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datatime: 2022-12-04 00:09:01 Author:EzvFHUYa

"Your Honor," the district attorney said, "there have been some rather startling, although not entirely unexpected, developments in connection with this case, and in connection with another matter which, while not directly involved, is nevertheless related to it. In view of this other matter, it will be necessary for me to ask for a brief adjournment of this hearing within approximately an hour."

"Did you notice a piece of paper on which type-writing appeared, and which was in the typewriter?"

"Did you make tests to determine whether the type-writing on this paper was written by the machine in which the paper was found?"

"What did those tests show?"

"George Purley," Burger announced.

Before Mason could say anything Burger, raising his voice, said, "The defense can have no objection, because one of the first witnesses who will be called by the Grand Jury is none other than Perry Mason, the attorney for the defendants."

"Your next witness," Judge Winters said to the district attorney.

"Your next witness," Judge Winters said to the district attorney.

"I will ask you generally if you noticed the body of the man who lay on the floor of the office in the Basset residence."

"Your name is George Purley, and you are now and for some time past have been employed as a fingerprint and handwriting expert with the police department?"

"I'll stipulate Mr. Purley's qualifications, subject to the right to cross-examine," Mason said.

"I show you this piece of paper and ask you whether that is the same piece of paper."

"Did you notice a portable typewriter on the table near that body?"

Judge Winters banged his gavel.

"That will do, Mr. District Attorney," he said. "There will be no further personal remarks of that nature, and I can assure Counsel for the defense that the Court will not allow its decision to be influenced in the slightest by the comments of Counsel. Proceed with the case, gentlemen."

"Did you notice a portable typewriter on the table near that body?"

Perry Mason, holding the subpoena in his hand, turned to scan the faces of those in the courtroom. He caught the anxious, startled eyes of Della Street on the outskirts of the crowd. She raised a newspaper in her hand and gestured with it significantly.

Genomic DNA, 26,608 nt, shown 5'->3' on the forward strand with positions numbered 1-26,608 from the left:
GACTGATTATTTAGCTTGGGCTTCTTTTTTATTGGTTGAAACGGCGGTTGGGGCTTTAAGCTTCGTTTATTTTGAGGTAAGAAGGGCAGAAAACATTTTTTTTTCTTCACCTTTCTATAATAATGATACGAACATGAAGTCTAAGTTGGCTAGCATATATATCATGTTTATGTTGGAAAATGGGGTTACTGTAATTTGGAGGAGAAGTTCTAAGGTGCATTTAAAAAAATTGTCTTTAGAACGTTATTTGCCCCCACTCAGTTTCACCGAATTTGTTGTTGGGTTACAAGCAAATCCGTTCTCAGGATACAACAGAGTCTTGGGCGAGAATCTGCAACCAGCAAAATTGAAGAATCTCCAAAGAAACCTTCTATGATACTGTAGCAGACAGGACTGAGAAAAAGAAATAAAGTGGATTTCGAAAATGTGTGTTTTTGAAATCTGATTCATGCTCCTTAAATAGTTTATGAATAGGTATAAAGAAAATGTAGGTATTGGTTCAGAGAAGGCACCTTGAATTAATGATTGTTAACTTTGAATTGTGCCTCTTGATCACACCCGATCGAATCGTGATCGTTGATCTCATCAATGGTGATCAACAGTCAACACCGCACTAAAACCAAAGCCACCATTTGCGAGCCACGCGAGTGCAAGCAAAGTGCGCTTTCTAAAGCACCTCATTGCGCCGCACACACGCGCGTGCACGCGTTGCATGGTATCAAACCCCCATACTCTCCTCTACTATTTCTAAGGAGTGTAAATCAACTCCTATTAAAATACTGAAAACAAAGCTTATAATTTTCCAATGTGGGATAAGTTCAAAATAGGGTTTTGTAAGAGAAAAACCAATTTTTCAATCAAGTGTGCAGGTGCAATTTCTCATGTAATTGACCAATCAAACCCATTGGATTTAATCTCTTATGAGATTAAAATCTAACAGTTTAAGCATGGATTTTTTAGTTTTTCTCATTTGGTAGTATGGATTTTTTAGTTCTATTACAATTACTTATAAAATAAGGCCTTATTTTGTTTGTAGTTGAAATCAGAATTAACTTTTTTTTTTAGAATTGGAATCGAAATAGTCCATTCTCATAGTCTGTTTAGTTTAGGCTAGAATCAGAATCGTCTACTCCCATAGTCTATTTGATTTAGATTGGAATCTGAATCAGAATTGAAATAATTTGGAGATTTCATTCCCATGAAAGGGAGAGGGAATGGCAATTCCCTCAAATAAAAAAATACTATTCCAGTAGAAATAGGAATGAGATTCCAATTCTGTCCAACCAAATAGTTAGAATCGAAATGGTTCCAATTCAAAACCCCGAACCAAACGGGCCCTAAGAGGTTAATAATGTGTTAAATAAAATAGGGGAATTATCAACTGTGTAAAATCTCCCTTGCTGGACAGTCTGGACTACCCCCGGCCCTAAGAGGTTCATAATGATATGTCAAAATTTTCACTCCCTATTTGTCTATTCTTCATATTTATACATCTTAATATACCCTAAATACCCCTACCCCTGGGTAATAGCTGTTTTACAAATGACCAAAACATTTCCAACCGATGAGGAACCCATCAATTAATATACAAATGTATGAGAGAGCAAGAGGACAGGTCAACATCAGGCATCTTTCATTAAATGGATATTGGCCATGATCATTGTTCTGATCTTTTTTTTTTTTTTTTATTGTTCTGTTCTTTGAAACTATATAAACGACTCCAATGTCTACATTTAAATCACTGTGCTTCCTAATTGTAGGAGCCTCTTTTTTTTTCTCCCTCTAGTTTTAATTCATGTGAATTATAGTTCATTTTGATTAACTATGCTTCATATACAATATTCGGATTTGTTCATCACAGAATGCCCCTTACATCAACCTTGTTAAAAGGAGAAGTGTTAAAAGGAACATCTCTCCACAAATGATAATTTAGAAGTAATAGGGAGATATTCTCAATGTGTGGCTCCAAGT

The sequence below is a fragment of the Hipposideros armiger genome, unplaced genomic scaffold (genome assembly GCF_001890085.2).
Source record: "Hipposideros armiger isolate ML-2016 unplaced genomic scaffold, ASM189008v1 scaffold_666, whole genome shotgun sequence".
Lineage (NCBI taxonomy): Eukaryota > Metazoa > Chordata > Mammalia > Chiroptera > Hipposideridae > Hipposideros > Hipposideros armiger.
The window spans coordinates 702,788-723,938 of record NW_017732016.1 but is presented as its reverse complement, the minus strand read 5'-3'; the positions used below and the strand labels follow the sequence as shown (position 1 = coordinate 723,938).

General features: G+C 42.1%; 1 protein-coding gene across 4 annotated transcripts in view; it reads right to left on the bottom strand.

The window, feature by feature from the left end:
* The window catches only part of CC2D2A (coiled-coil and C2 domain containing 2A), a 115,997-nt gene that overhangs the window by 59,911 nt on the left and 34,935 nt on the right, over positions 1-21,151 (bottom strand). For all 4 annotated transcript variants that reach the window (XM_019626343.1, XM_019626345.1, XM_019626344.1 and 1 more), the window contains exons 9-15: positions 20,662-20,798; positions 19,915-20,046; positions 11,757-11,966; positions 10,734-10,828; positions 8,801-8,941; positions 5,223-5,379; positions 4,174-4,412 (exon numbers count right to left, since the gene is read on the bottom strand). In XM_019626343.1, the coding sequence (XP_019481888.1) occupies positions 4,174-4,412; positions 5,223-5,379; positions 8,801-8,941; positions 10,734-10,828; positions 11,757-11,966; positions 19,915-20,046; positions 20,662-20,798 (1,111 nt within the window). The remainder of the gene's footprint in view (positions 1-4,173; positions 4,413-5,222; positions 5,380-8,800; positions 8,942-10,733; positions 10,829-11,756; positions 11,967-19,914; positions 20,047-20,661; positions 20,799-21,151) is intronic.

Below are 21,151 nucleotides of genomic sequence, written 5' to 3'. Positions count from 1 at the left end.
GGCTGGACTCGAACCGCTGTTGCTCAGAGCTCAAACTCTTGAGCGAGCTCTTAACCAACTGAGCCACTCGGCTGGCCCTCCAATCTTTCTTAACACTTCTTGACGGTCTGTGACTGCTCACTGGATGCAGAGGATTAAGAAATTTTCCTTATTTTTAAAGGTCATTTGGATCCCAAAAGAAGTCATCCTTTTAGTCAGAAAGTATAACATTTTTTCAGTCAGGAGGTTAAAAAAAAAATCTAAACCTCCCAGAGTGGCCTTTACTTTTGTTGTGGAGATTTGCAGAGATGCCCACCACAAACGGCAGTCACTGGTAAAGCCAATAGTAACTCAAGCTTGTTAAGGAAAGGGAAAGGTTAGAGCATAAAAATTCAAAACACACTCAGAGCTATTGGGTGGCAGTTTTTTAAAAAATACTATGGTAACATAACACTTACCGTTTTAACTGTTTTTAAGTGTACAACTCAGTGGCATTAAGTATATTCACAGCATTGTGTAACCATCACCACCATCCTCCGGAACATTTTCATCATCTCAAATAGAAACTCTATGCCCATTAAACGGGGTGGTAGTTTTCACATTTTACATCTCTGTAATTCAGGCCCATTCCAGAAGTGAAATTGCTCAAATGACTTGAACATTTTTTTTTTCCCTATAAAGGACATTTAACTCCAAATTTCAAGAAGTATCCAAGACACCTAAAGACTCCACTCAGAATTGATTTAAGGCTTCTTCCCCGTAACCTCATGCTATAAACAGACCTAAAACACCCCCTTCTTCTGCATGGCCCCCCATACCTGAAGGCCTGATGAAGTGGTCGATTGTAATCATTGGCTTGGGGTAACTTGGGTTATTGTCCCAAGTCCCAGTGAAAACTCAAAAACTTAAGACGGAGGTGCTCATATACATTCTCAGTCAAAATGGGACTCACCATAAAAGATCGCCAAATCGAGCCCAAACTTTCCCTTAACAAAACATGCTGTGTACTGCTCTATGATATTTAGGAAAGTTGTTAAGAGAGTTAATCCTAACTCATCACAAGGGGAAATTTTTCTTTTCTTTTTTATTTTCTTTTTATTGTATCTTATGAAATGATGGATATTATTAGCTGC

"Your Honor," the district attorney said, "there have been some rather startling, although not entirely unexpected, developments in connection with this case, and in connection with another matter which, while not directly involved, is nevertheless related to it. In view of this other matter, it will be necessary for me to ask for a brief adjournment of this hearing within approximately an hour."

Judge Winters banged his gavel.

"Did you make tests to determine whether the type-writing on this paper was written by the machine in which the paper was found?"

"Your next witness," Judge Winters said to the district attorney.

Mason said in slow, level tones, "Your Honor, that remark was uncalled for and unnecessary. I hold in my hand a subpoena to appear before the Grand Jury, a subpoena which very apparently was held in the hands of a deputy sheriff and could have been served at any time prior to the convening of court. Yet that paper was served at a signal from the district attorney, and purely for the purpose of letting the Court and the spectators know publicly that I was being called as a witness before the Grand Jury. It was merely a grandstand play."

Judge Winters banged his gavel.

The man approached Perry Mason, a folded paper extended.

Before Mason could say anything Burger, raising his voice, said, "The defense can have no objection, because one of the first witnesses who will be called by the Grand Jury is none other than Perry Mason, the attorney for the defendants."

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